Step 3 – When the waiting time is up, you can grab your fine steel wool and scrub the varnished area down. Move in the same direction as the wood grain. If the steel wool isn’t doing much, you can also grab the metal scraper.
Step 4 – If there is still a lot of varnishes left, you can reapply the varnish remover and allow it to sit for a second run. Repeat these last two steps as often as needed.
Step 5 – Once your varnish is cleared, you will need to neutralize the surface. Water or mineral spirits is ideal for neutralizing the varnish remover so it won’t eat your wood.
Step 6 – Now grab your 150-grit sandpaper and remove leftover pieces of varnish while smoothing out your surfaces.
Step 7 – Once all surfaces are smooth, you can wipe the wood down using a soft cloth to remove all dust.
When these steps have been completed, your wood will be varnish free and ready for a fresh new layer of varnish or paint.
The Citrus Stripper Technique
Citrus varnish stripper gel-like Citristrip is another good chemical-free alternative. These stripping gels don’t have any harsh fumes, they contain no chemicals and they offer a rich flavor scent. As with water-based varnish remover, they are not quite as effective for removing varnish from the furniture. You will need to apply several treatments if the varnish is very thick. Here is a quick look at the steps required for this technique;
- Citrus stripper gel
- 40 to 70-grit sandpaper
- 150-grit sandpaper
- Fine steel wool
- Metal scraper
- Soft cloth
Step 1 – Grab your wood and sand it down using the 40 to 70-grit sandpaper. This shouldn’t take long since you are only creating scars so the citrus gel can penetrate deeply.
Step 2 – Apply the citrus stripper gel to the wood using a paintbrush. Check the recommended wait time on the instructions of your citrus gel.
Some of these gels need to be left up to 24 hours to allow the gel to strip multiple layers in one step. If you are allowing it to sit this long, it might be wise to cover the gel in plastic so it won’t dry out.
Step 3 – Grab your fine steel wool and scrape the wood to remove the varnish. If the varnish isn’t coming off easily, you can also use your metal scraper. Remember to also scrape in the small nooks.
If there is a lot of varnish left over, you can apply a second or third treatment of citrus stripper gel and repeat the scraping steps.
Step 4 – When your wood is clean, you should neutralize the gel by washing the wood using a soft cloth and a little bit of water.
Step 5 – Once dried, you can check for leftover varnish. Grab your 150-grit sandpaper and sand down any varnish bits you see.
You should also smooth out your wood at this point.
Step 6 – To remove the leftover dust from your wood, you can grab a soft moist cloth and dust it.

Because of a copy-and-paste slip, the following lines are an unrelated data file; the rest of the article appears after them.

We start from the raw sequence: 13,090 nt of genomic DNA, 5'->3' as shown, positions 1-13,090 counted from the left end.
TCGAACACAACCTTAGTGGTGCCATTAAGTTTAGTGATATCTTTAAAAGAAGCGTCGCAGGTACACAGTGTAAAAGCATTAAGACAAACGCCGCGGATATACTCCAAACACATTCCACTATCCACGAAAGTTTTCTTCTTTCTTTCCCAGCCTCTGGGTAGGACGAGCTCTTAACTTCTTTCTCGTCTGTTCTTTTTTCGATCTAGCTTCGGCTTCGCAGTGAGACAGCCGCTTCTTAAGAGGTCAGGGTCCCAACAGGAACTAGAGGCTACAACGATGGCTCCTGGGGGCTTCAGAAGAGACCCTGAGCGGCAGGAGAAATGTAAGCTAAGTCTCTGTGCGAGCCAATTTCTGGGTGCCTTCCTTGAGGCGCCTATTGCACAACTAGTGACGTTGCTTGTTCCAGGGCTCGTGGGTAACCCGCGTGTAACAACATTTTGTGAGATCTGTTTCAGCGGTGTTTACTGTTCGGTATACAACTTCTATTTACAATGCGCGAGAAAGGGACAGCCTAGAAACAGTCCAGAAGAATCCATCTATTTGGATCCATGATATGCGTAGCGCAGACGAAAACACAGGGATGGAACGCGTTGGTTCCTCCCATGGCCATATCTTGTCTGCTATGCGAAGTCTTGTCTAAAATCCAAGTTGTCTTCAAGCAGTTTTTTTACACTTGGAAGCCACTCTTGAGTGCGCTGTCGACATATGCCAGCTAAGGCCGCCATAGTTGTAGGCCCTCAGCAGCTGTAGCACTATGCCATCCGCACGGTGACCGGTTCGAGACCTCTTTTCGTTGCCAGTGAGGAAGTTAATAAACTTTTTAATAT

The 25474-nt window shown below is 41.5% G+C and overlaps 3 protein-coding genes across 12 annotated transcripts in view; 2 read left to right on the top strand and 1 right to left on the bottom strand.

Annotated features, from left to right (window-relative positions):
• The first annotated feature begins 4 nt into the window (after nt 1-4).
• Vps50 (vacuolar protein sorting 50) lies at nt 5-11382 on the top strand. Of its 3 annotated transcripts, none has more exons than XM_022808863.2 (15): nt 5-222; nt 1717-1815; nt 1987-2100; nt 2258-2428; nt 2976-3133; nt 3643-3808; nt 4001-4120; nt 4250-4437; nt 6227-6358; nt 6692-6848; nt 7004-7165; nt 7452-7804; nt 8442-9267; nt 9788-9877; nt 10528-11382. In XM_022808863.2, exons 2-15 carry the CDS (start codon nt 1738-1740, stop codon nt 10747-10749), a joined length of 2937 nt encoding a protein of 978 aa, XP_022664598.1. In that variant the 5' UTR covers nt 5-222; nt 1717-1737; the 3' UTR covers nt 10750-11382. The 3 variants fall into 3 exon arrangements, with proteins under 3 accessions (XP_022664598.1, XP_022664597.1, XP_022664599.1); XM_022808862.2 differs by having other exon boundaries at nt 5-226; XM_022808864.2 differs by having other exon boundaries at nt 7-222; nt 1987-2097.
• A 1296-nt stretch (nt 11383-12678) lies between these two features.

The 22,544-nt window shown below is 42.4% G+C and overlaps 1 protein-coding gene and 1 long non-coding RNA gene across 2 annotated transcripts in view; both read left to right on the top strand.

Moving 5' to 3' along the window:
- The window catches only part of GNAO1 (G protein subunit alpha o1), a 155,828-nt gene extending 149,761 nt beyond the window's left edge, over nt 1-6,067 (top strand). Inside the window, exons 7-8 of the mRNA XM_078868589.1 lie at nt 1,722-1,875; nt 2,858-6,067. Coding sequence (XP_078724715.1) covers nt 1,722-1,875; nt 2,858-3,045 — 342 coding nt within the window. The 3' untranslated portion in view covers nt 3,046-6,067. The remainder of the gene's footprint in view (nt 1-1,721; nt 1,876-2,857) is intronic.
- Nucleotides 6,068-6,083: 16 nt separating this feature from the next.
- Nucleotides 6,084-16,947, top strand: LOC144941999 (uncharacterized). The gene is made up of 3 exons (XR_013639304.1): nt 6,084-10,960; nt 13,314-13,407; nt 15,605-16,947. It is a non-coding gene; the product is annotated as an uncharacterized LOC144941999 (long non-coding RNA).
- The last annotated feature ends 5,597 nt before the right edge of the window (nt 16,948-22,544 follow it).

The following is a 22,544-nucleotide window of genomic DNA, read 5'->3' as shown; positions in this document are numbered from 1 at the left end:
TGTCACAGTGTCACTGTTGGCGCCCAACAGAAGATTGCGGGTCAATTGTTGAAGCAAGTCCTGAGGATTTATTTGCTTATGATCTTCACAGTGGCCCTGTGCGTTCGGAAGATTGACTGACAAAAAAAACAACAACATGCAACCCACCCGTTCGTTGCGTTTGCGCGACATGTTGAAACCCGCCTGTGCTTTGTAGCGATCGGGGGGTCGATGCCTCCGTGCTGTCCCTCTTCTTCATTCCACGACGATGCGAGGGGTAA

Your wood will now be properly clean. If you want, you can now paint it with a fresh new layer of varnish.
The Infrared Heat Gun Technique
Infrared heat guns are expensive but they are reusable which makes them good investments for large companies. These guns produce intense heat to soften up the varnish. It is important to wear heat-resistant gloves so you won’t burn your skin and to be careful not to burn your wood. Here is a quick look at the best way to apply this technique;
- Infrared heat gun
- Metal scraper
- Steel wool
- 150-grit sanding paper
- Soft cloth
- Water or thinners
Step 1 – Grab your wood and plug in your infrared heat gun. Hold your gun at the recommended length from the varnish and warm up the varnish.
Step 2 – Grab your metal scraper and scrape the surface clean before the varnish cools down.
Keep heating and scraping the varnish until you are satisfied with the results. Remember not to overdo it with the heat gun since it can alter the color of your wood.
Step 3 – Grab your 150-grit sanding paper and scrape the leftover varnish while smoothing your wood.
You can now take a soft cloth and some water or thinners and wipe down your wood.
Side note – It is better to use a gel stripper in addition to your heat gun than it is to expose your wood to too much heat. If the varnish is very thick, the heat gun can be used to strip the top layer and a gel the leftover varnish.
Step 4 – You should now grab a moist cloth and wipe down your wood to remove all dust.
When all of the varnish and dust has been removed, you can treat your wood to a fresh coat of varnish so it will once again be protected.
What Is The Best Way To Remove Varnish From Wood?
The best way to remove varnish from wood is by simply sanding it down. This method is also much better than using chemical strippers.
When you use strippers, heat, or citrus gels on your varnish, the varnish becomes soft and sticky.
It tends to smear into the wood and can be very hard to scrape off from your wood furniture. With most of these products, you do need to do considerable sanding anyway because strippers will never remove all traces of the varnish.
Sanding is also better for your wood because it is the only method that won’t discolor or damage your natural wood. Gels, citrus products, and even water-based strippers do have certain ingredients that can weaken your wood, and heat guns tend to burn and discolor your wood.
Sanding wood is going to be no picnic either. It takes a lot of elbow grease to remove varnish from entire furniture pieces and there will be a lot of dust to deal with as you continue to work.
On the upside, when the varnish is properly removed from your wood, you can finally give it a fresh new coat of varnish and it will once again look vibrant, smooth, and very beautiful.